8 More Shows About Teens that Aren’t for Teens – Summer Edition
School is out, the sun is shining, and it's time to kick back and enjoy some top-notch summer entertainment. While there are plenty of TV shows out there catering to the teen audience, we've rounded up a selection of shows that, while featuring teens or marketed to a younger age group, are decidedly not meant for the younger crowd.
From gratuitous violence, sex, and nudity to the glorification of underage drinking and drugs, these shows each feature mature content that might not be suitable for younger viewers. Check out some of the most popular series below and consider talking with your teen about other exciting, age-appropriate shows you might watch instead this summer!
Eight Summer Shows that Aren’t For Teens
Cruel Summer — Rated TV-14 for violence, sex and frightening scenes. Streaming Hulu, Amazon Prime, and Apple TV+.
This teen thriller follows two young women over a summer using flashbacks across multiple timelines, slowly piecing together the mystery. The show has two popular seasons, the second, released June 2023, focuses on the rise and fall of the friendship between nerdy high school teen Megan and cool exchange student Isabella and their love triangle with Megan’s long-time friend Luke.
The show's tone is undoubtedly dark, with a mysterious death that rocks the small town and mature sexual themes. Between the reveal of a sex tape and the increasingly dangerous decisions Megan and Isabella make to prove their loyalty to each other, parents should consider supervising their teen's viewing or starting a conversation with their child about the topics addressed in each episode.
The Idol — Rated TV-MA for sex and nudity, language, violence, drugs, and alcohol. Streaming on Max and Hulu.
Lauded at festivals like Sundance and Cannes, The Idol had high expectations to be a raw and captivating drama that delves into the gritty world of the music industry. Following the journey of an aspiring musician striving for success, played by Lily-Rose Depp, the show has caught flack from critics and casual viewers alike for its gratuitous sexual exploitation and violence. While the show certainly provides intriguing commentary on the music business, the mature content and its overwrought depiction of sex, drugs and violence make it inappropriate for young viewers.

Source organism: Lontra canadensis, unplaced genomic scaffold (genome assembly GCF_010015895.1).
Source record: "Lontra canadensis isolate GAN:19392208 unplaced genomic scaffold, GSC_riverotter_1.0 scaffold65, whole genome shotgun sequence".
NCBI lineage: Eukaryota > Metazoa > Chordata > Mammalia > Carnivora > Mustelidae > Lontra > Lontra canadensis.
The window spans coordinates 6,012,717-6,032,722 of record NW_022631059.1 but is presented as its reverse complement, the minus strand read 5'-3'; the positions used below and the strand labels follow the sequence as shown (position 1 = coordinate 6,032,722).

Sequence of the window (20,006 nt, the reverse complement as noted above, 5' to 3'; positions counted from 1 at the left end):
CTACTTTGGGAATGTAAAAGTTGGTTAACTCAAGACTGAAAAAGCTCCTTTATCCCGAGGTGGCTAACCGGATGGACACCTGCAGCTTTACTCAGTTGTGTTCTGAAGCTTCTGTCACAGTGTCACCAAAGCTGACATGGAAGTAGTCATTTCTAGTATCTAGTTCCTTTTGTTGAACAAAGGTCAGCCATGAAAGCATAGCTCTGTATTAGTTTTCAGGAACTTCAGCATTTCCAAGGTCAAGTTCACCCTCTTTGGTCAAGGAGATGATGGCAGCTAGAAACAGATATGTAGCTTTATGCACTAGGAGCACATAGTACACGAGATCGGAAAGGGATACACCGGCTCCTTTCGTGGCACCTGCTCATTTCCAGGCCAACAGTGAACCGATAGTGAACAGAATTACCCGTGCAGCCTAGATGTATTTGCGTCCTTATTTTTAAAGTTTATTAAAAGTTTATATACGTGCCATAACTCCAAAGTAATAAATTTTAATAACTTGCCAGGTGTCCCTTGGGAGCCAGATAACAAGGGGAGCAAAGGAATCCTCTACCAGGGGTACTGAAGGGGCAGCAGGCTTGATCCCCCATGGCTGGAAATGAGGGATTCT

Yellowjackets — Rated TV-MA for violence, gore, sex, and frightening scenes. Streaming on Paramount+, Hulu, and Amazon Prime.
A classic plane crash drama, Yellowjackets follows a girls’ soccer team’s survival story after they become stranded in the wilderness for months. What begins as a suspenseful story highlighting teamwork and compassion quickly devolves into an intense cult-like society where cannibalism and dark rituals prevail.
Outside of frightening and dark scenes, violence, gore and sex are prevalent as the show bounces back and forth between the months immediately following the accident and the women's life years after being rescued. Now, on its second season, the tone and themes in the show have evolved to become even darker, pushing it decidedly out of the realm of teen viewing.
Saint X — Rated TV-14 for violence, profanity, alcohol and drugs. Streaming on Hulu.
Saint X is a new Hulu drama based on the popular book of the same name. It explores the aftermath of a young woman's mysterious death on a luxurious Caribbean island and how it has affected her sister and those last seen with her before her disappearance. The show touches on important topics from grief and guilt to class, privilege and racism.
While these topics are great conversation starters, the violent death of the young woman whose body we see being pulled from the water early on and the prevalence of alcohol and profanity throughout make this show more appropriate for older teens and not their younger counterparts.
Black Mirror — Rated TV-MA for violence, sex, frightening and intense scenes. Streaming on Netflix and Amazon Prime.